Strangers in the Forest, originally published in 1959, was included in the popular Reader's Digest Condensed Books series. Set in the white pine timberland of the Idaho panhandle in 1908, the story explores the early efforts of the new U.S. Forest Service to instill a sense of conservation - a new concept in Idaho's seemingly inexhaustible forests ...Read MoreStrangers in the Forest, originally published in 1959, was included in the popular Reader's Digest Condensed Books series. Set in the white pine timberland of the Idaho panhandle in 1908, the story explores the early efforts of the new U.S. Forest Service to instill a sense of conservation - a new concept in Idaho's seemingly inexhaustible forests. The Forest Service's Bundy Jones heads west to investigate people taking timber homesteads in the north Idaho woods, suspecting that their real intention is to sell out for profit to lumber companies. Jones befriends the homesteaders, but when his connection with the Forest Service is revealed, most of the homesteaders turn against him. The inferno of a north Idaho forest fire once again unites Jones and the timber settlers.Read Less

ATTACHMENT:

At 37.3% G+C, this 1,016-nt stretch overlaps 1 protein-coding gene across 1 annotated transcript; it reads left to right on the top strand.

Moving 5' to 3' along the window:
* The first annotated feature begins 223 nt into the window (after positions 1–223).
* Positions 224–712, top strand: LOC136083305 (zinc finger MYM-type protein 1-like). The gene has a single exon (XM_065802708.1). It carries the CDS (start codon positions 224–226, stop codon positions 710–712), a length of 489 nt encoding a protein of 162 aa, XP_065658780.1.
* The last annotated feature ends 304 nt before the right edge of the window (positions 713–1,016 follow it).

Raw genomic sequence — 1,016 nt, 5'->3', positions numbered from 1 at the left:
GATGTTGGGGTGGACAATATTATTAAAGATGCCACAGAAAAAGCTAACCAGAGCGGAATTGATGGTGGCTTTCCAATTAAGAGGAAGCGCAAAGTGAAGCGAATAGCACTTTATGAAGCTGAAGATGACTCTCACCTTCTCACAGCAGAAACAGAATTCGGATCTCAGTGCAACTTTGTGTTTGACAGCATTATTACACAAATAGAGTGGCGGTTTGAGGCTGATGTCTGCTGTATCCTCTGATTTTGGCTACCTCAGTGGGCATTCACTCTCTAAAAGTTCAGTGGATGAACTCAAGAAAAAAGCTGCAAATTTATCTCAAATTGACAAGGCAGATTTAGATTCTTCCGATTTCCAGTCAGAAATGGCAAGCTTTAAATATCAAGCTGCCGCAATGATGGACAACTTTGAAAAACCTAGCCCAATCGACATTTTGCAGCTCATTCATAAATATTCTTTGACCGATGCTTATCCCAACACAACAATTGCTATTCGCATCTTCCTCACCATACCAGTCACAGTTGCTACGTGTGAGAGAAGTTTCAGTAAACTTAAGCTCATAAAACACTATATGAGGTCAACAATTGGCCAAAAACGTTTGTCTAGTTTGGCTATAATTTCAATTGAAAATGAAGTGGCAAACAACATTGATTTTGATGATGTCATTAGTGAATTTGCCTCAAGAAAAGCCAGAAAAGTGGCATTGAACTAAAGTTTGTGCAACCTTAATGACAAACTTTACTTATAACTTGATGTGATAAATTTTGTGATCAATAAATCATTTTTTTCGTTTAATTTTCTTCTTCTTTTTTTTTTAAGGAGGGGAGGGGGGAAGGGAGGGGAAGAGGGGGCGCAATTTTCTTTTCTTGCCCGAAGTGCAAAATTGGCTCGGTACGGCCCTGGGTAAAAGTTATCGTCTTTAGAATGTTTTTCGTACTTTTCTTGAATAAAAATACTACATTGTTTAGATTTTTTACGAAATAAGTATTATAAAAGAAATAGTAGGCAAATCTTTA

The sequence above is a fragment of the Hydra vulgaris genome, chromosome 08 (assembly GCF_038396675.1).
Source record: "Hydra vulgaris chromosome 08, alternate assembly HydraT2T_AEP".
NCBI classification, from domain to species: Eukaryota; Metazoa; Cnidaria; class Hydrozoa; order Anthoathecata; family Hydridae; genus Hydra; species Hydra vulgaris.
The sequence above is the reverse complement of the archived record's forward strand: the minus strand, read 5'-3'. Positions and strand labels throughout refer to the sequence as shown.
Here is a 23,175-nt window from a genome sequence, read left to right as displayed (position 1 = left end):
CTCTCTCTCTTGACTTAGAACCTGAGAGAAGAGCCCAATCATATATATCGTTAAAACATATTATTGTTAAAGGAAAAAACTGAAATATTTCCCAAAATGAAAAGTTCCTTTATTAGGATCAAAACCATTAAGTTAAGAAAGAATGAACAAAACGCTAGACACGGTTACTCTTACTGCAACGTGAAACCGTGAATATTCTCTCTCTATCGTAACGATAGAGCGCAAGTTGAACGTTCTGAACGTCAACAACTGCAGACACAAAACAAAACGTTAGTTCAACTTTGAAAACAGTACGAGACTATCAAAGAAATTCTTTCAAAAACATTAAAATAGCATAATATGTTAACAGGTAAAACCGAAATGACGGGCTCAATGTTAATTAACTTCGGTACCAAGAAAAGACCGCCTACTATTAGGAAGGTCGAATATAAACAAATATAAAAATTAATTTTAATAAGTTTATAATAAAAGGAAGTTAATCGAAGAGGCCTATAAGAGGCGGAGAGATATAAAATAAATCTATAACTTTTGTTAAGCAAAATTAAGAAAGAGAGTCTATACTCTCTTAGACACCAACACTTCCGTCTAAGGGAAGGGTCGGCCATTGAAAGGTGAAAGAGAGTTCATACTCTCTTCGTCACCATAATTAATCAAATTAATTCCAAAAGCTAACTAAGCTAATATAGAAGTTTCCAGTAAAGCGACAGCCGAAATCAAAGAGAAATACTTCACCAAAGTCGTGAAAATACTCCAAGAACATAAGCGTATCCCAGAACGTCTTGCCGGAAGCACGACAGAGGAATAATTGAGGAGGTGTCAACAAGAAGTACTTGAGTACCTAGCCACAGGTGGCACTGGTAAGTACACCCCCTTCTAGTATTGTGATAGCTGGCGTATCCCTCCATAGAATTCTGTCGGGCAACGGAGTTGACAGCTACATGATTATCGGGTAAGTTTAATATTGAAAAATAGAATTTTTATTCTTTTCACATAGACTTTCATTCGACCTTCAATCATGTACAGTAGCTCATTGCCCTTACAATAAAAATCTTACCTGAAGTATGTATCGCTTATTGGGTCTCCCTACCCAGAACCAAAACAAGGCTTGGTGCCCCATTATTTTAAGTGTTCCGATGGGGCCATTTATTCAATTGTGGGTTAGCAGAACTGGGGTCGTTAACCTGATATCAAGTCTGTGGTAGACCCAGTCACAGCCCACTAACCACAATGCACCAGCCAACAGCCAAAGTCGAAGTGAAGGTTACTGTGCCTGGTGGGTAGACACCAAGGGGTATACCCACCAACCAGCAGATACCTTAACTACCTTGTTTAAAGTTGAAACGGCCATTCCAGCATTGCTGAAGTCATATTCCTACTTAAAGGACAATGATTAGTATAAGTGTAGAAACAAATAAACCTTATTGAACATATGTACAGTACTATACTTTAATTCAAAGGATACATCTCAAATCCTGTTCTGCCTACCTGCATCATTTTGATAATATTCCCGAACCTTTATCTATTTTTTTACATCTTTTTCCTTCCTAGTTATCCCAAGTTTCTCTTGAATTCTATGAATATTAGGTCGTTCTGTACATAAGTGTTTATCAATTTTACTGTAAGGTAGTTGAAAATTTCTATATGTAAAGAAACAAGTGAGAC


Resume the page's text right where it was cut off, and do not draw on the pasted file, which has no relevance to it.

Very Good. 0874220963 314pp Foreword by Mary E. Reed Originally published in 1959 Great novel set in the Idaho panhandle Previous owner's name near top edge inside front cover, otherwise book is AS NEW.
Good. 1959 Hardcover First Edition. 314 p. Former Library book. Shows some signs of wear, and may have some markings on the inside. Shipped to over one million happy customers. Your purchase benefits world literacy!
I read this book as a teenager, years ago, in the Readers' Digest Condensed Book series, and never forgot it. Years later, I was foraging for used books and remembered this one - looked for it and found it even better than the first time, as it was complete and unabridged. The setting is during the early years of conservation, depicting the battle between those early proponents of forestry such as Gifford Pinchot and the ever-encroaching limits of civilization - settlers trying to make a living from the forest lands (or to make a quick dollar from the sale of the lumber). I did not realize when I read the book as a child that the author was the same as the person who created "Caddie Woodlawn", also one of my favorite childhood books, but it's obvious now. Carol Ryrie Brink lived in these places and loved them. She incorporated her family memories into her stories. This made her characters come to life. The character of Meggie, growing up and becoming a strong woman through the process of trying to establish her home in the forest, is especially appealing.
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